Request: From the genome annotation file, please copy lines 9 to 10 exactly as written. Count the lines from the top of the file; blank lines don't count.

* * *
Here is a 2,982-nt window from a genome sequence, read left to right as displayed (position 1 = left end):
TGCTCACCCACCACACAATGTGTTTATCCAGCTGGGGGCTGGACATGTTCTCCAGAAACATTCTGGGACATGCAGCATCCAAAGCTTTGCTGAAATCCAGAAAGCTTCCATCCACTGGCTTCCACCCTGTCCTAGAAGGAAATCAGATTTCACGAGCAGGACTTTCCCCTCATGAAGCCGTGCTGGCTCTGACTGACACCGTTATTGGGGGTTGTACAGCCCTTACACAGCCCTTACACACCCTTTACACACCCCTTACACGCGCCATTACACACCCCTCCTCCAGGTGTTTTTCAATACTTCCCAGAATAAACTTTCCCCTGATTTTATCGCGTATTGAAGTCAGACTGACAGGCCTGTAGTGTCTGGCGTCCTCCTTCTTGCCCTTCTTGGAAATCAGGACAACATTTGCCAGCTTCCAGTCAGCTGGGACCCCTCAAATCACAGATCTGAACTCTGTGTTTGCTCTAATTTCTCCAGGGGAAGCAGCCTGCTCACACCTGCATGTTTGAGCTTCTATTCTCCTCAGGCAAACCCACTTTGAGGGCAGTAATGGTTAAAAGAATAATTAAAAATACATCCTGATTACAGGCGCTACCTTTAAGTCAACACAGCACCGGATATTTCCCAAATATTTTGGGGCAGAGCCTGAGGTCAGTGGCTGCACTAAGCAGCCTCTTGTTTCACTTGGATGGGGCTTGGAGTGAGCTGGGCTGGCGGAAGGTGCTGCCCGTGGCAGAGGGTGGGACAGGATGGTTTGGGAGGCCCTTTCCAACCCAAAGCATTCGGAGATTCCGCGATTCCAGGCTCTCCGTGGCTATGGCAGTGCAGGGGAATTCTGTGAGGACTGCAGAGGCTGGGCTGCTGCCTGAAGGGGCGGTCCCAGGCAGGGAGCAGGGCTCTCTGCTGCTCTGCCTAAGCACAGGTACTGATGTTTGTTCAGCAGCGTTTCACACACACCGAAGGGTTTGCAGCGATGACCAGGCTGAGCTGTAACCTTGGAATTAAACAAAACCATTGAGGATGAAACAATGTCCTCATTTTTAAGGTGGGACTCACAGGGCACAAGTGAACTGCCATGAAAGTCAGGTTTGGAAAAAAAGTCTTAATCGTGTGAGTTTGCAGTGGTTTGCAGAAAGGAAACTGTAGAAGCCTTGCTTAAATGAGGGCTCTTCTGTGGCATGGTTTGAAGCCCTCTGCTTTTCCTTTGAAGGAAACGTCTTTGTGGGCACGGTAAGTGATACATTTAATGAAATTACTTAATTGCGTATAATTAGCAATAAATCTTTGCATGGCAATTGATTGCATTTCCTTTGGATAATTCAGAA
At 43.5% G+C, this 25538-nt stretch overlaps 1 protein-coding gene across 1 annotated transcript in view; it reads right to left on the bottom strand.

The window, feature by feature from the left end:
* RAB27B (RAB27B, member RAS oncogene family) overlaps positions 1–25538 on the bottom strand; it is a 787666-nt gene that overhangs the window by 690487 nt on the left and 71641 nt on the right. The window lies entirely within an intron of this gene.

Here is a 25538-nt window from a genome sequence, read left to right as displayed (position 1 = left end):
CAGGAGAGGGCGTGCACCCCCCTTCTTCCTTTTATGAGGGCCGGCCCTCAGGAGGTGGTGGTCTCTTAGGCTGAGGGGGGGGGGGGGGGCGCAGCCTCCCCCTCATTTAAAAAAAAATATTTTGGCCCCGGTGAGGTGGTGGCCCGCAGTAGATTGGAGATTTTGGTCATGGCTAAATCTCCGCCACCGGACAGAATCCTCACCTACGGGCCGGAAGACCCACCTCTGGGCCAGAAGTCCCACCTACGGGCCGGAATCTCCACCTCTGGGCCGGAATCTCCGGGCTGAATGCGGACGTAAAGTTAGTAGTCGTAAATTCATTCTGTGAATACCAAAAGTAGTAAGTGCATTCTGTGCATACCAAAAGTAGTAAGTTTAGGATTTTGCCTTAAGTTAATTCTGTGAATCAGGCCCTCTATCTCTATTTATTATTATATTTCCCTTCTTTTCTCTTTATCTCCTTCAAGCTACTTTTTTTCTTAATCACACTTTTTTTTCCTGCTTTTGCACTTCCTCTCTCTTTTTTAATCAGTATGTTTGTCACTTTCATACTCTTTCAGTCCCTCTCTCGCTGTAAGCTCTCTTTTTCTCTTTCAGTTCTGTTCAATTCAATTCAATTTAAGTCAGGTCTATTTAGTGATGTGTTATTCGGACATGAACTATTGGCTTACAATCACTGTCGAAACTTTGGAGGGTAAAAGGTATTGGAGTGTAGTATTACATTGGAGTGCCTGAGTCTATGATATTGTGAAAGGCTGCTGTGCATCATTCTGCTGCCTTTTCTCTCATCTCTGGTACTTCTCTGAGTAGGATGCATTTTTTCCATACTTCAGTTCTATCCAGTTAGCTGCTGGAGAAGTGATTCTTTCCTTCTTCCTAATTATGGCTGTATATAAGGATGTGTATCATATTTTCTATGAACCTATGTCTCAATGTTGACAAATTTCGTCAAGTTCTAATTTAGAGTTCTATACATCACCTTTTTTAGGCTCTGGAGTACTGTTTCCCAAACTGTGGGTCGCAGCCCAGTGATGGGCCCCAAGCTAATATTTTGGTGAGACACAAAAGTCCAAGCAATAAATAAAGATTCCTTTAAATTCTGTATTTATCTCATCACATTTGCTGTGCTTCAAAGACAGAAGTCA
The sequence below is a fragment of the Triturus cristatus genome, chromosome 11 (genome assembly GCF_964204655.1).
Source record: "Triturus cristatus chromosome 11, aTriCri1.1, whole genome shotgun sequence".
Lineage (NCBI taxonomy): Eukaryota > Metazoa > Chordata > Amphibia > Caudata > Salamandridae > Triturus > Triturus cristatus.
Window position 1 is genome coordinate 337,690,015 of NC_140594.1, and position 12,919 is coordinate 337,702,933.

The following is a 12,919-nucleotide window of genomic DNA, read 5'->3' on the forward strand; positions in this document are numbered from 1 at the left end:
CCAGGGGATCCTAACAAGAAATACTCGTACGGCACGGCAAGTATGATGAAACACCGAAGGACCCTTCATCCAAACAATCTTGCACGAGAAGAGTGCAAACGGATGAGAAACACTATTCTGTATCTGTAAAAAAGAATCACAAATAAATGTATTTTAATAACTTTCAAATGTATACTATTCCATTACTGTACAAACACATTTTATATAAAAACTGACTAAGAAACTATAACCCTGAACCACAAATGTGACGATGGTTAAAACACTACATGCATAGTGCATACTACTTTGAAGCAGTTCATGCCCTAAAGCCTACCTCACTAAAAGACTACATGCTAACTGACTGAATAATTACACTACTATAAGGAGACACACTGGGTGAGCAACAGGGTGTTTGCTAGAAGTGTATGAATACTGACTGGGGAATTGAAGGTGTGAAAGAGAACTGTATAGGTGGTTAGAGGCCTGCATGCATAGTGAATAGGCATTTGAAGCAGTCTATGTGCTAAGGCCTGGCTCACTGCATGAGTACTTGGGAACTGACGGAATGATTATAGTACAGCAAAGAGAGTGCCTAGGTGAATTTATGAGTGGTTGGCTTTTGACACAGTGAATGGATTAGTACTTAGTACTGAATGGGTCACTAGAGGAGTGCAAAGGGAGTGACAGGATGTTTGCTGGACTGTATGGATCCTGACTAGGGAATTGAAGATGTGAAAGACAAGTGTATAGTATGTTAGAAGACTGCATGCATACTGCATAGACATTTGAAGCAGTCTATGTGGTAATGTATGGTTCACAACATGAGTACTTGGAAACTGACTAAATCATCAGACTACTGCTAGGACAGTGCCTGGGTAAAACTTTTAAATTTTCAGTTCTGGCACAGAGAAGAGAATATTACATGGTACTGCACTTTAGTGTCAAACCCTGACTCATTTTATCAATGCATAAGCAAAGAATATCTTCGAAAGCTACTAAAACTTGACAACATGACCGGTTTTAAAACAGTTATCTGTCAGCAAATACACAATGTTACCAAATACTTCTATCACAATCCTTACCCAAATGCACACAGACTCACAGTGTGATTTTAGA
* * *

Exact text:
Source record: "Triturus cristatus chromosome 11, aTriCri1.1, whole genome shotgun sequence".
Lineage (NCBI taxonomy): Eukaryota > Metazoa > Chordata > Amphibia > Caudata > Salamandridae > Triturus > Triturus cristatus.